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Linear Algebra

This chapter documents the linear algebra functions of Octave. Reference material for many of these options may be found in Golub and Van Loan, Matrix Computations, 2nd Ed., Johns Hopkins, 1989, and in LAPACK Users' Guide, SIAM, 1992.

Basic Matrix Functions

Loadable Function: aa = balance (a, opt)
Loadable Function: [dd, aa] = balance (a, opt)
Loadable Function: [cc, dd, aa, bb] = balance (a, b, opt)

[dd, aa] = balance (a) returns aa = dd \ a * dd. aa is a matrix whose row/column norms are roughly equal in magnitude, and dd = p * d, where p is a permutation matrix and d is a diagonal matrix of powers of two. This allows the equilibration to be computed without roundoff. Results of eigenvalue calculation are typically improved by balancing first.

[cc, dd, aa, bb] = balance (a, b) returns aa (bb) = cc*a*dd (cc*b*dd)), where aa and bb have non-zero elements of approximately the same magnitude and cc and dd are permuted diagonal matrices as in dd for the algebraic eigenvalue problem.

The eigenvalue balancing option opt is selected as follows:

"N", "n"
No balancing; arguments copied, transformation(s) set to identity.
"P", "p"
Permute argument(s) to isolate eigenvalues where possible.
"S", "s"
Scale to improve accuracy of computed eigenvalues.
"B", "b"
Permute and scale, in that order. Rows/columns of a (and b) that are isolated by permutation are not scaled. This is the default behavior.

Algebraic eigenvalue balancing uses standard LAPACK routines.

Generalized eigenvalue problem balancing uses Ward's algorithm (SIAM Journal on Scientific and Statistical Computing, 1981).

: cond (a)
Compute the (two-norm) condition number of a matrix. cond (a) is defined as norm (a) * norm (inv (a)), and is computed via a singular value decomposition.

Loadable Function: det (a)
Compute the determinant of a using LINPACK.

Loadable Function: lambda = eig (a)
Loadable Function: [v, lambda] = eig (a)
The eigenvalues (and eigenvectors) of a matrix are computed in a several step process which begins with a Hessenberg decomposition (see hess), followed by a Schur decomposition (see schur), from which the eigenvalues are apparent. The eigenvectors, when desired, are computed by further manipulations of the Schur decomposition.

See also: hess, schur.

Loadable Function: G = givens (x, y)
Loadable Function: [c, s] = givens (x, y)
G = givens(x, y) returns a orthogonal matrix G = [c s; -s' c] such that G [x; y] = [*; 0] (x, y scalars)

Loadable Function: inv (a)
Loadable Function: inverse (a)
Compute the inverse of the square matrix a.

Function File: norm (a, p)
Compute the p-norm of the matrix a. If the second argument is missing, p = 2 is assumed.

If a is a matrix:

p = 1
1-norm, the largest column sum of a.
p = 2
Largest singular value of a.
p = Inf
Infinity norm, the largest row sum of a.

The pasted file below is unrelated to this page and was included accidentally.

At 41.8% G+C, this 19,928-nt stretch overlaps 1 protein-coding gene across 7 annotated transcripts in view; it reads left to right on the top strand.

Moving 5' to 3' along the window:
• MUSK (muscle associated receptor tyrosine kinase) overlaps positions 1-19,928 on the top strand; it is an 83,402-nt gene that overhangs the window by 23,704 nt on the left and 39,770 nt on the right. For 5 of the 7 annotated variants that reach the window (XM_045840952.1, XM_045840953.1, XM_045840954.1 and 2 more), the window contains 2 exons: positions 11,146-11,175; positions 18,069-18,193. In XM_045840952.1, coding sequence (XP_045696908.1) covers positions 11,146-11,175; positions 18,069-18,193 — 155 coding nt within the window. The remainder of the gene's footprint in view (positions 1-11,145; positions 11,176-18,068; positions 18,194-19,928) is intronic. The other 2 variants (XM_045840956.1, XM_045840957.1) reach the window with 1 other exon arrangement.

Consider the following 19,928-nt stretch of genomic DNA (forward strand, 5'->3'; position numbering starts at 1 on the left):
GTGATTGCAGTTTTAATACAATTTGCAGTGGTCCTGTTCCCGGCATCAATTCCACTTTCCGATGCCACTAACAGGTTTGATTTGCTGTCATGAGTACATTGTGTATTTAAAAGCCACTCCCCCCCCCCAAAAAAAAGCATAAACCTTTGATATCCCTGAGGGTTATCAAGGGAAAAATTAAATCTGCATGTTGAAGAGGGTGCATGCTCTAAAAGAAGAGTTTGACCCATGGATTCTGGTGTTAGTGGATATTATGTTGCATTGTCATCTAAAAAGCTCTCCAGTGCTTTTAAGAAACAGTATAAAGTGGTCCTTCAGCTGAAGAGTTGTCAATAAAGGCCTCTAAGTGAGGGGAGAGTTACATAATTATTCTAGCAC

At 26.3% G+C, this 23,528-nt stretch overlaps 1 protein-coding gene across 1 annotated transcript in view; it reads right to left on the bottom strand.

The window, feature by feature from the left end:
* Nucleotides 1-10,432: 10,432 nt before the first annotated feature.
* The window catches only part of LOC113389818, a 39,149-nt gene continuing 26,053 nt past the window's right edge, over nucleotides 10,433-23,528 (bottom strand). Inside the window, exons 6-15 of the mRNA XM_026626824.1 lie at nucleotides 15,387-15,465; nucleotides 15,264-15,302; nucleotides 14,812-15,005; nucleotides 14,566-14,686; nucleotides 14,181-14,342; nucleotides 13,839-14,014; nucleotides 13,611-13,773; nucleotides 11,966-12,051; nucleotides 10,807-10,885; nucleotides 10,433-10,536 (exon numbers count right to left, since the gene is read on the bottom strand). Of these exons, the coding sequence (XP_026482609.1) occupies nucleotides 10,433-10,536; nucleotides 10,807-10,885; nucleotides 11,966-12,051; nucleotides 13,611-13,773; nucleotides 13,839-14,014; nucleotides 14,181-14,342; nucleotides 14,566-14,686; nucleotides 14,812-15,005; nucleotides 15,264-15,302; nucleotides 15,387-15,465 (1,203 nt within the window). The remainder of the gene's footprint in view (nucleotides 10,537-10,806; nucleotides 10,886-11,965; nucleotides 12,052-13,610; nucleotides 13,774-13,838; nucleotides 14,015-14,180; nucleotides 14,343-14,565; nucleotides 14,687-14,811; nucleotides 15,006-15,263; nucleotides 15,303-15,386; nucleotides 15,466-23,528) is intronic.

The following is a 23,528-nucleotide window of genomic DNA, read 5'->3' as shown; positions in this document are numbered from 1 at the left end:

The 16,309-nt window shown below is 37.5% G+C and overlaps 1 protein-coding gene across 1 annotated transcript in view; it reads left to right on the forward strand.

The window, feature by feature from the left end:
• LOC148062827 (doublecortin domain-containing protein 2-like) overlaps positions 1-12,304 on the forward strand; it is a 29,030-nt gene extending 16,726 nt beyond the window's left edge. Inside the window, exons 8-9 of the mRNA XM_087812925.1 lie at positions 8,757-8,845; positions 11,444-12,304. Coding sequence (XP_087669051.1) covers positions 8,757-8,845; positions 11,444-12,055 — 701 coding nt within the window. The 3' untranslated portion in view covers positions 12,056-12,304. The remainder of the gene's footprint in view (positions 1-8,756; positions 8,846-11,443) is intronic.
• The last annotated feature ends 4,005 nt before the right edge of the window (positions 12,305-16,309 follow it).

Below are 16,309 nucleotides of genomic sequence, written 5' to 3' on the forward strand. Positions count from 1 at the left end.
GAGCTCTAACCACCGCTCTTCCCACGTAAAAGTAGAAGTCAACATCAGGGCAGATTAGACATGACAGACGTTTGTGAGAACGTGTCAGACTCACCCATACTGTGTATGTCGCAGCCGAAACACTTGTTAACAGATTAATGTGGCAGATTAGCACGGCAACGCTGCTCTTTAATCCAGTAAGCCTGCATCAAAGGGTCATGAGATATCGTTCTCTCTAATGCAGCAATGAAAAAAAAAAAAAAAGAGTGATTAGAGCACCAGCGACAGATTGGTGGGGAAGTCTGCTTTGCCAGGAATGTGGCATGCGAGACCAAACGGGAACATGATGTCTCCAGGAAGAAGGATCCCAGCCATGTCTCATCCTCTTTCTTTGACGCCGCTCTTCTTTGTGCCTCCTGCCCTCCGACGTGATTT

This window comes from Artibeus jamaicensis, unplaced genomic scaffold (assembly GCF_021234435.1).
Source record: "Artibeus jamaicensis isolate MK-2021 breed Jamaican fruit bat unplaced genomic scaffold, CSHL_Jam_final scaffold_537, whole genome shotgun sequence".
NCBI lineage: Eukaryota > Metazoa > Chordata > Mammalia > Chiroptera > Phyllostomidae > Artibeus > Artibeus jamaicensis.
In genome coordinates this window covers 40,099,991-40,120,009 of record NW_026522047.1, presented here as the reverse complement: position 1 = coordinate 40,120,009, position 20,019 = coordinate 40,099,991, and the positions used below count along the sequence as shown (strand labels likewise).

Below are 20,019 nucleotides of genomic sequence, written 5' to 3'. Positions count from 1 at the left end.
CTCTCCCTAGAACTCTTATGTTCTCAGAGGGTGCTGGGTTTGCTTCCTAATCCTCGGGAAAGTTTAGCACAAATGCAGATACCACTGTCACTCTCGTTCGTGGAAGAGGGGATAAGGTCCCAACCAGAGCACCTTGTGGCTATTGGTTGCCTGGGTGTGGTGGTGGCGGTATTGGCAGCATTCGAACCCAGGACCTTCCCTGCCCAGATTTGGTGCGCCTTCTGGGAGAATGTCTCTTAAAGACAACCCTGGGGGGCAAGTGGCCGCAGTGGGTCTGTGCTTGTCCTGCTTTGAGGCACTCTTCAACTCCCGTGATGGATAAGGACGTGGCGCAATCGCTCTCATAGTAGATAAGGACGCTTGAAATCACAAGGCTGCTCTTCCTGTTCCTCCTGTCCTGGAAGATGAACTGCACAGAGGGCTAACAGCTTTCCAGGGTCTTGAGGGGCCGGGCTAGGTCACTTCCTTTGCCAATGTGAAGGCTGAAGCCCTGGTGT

p = "fro"
Frobenius norm of a, sqrt (sum (diag (a' * a))).

If a is a vector or a scalar:

p = Inf
max (abs (a)).
p = -Inf
min (abs (a)).
other
p-norm of a, (sum (abs (a) .^ p)) ^ (1/p).

Function File: null (a, tol)
Returns an orthonormal basis of the null space of a.

The dimension of the null space is taken as the number of singular values of a not greater than tol. If the argument tol is missing, it is computed as

max (size (a)) * max (svd (a)) * eps

Function File: orth (a, tol)
Returns an orthonormal basis of the range of a.

The dimension of the range space is taken as the number of singular values of a greater than tol. If the argument tol is missing, it is computed as

max (size (a)) * max (svd (a)) * eps

Function File: pinv (X, tol)
Returns the pseudoinverse of X. Singular values less than tol are ignored.

If the second argument is omitted, it is assumed that

tol = max (size (X)) * sigma_max (X) * eps,

where sigma_max (X) is the maximal singular value of X.

Function File: rank (a, tol)
Compute the rank of a, using the singular value decomposition. The rank is taken to be the number of singular values of a that are greater than the specified tolerance tol. If the second argument is omitted, it is taken to be

tol = max (size (a)) * sigma (1) * eps;

where eps is machine precision and sigma is the largest singular value of a.

Function File: trace (a)
Compute the trace of a, sum (diag (a)).

Matrix Factorizations

Loadable Function: chol (a)
Compute the Cholesky factor, r, of the symmetric positive definite matrix a, where

Loadable Function: h = hess (a)
Loadable Function: [p, h] = hess (a)
Compute the Hessenberg decomposition of the matrix a.

The Hessenberg decomposition is usually used as the first step in an eigenvalue computation, but has other applications as well (see Golub, Nash, and Van Loan, IEEE Transactions on Automatic Control, 1979. The Hessenberg decomposition is p * h * p' = a where p is a square unitary matrix (p' * p = I, using complex-conjugate transposition) and h is upper Hessenberg (i >= j+1 => h (i, j) = 0).

Loadable Function: [l, u, p] = lu (a)